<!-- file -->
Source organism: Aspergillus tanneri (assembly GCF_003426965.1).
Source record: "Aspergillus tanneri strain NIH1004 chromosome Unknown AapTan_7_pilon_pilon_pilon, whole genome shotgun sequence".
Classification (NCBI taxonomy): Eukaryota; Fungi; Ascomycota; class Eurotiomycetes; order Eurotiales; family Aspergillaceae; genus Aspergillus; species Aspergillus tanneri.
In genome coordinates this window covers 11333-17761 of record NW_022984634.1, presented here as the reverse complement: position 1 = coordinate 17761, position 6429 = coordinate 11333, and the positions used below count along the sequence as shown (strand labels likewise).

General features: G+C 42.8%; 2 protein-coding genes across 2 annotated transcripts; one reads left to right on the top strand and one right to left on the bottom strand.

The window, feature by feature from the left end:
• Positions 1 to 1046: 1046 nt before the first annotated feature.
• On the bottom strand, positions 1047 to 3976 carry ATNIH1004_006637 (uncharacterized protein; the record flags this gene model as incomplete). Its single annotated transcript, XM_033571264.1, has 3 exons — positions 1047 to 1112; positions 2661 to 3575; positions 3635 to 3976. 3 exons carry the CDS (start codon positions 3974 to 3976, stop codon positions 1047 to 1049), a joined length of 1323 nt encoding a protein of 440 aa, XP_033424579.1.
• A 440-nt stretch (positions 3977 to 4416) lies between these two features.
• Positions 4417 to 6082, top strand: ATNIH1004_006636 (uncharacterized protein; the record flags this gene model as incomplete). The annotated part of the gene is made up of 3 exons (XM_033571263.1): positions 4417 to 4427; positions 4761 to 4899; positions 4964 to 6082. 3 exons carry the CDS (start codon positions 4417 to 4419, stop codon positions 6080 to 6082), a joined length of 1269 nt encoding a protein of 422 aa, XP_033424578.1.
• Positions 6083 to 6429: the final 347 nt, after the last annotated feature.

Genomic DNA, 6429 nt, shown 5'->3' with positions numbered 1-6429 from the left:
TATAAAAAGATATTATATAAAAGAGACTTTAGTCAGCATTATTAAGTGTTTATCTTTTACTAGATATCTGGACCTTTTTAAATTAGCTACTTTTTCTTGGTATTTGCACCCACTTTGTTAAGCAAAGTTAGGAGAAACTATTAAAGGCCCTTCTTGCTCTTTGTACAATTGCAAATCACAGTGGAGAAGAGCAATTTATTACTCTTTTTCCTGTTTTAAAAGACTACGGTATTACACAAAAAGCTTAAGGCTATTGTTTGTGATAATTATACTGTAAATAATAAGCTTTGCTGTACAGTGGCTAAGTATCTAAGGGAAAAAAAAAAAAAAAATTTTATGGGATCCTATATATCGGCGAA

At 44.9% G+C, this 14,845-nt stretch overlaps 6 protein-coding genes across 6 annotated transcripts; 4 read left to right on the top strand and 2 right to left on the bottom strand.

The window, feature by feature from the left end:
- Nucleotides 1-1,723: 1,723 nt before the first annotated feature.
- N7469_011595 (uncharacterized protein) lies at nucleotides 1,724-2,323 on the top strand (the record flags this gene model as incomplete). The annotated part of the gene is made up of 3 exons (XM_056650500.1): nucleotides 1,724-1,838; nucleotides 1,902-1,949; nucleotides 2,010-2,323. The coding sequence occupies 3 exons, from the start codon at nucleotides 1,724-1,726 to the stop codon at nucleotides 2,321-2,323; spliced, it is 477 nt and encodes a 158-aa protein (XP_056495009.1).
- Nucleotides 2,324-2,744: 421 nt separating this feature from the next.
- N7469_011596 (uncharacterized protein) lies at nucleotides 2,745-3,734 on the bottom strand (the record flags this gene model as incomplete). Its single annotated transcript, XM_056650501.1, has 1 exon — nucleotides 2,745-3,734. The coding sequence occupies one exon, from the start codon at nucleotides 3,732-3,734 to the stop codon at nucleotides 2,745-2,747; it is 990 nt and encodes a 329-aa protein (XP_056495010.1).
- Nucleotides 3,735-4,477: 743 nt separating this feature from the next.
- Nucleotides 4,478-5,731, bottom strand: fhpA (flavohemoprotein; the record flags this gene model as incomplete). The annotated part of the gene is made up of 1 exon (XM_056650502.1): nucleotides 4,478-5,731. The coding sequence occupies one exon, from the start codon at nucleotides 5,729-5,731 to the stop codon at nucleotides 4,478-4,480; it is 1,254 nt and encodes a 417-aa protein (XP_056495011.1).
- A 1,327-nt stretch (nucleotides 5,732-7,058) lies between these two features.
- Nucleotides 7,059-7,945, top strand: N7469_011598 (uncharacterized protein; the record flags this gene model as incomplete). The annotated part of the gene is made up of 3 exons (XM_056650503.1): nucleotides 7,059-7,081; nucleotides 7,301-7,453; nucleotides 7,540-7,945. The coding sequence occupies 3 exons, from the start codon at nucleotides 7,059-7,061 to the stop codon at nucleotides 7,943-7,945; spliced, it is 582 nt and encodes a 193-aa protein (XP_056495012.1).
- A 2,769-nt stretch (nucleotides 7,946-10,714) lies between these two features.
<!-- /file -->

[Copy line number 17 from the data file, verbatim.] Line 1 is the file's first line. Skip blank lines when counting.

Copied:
- N7469_011595 (uncharacterized protein) lies at nucleotides 1,724-2,323 on the top strand (the record flags this gene model as incomplete). The annotated part of the gene is made up of 3 exons (XM_056650500.1): nucleotides 1,724-1,838; nucleotides 1,902-1,949; nucleotides 2,010-2,323. The coding sequence occupies 3 exons, from the start codon at nucleotides 1,724-1,726 to the stop codon at nucleotides 2,321-2,323; spliced, it is 477 nt and encodes a 158-aa protein (XP_056495009.1).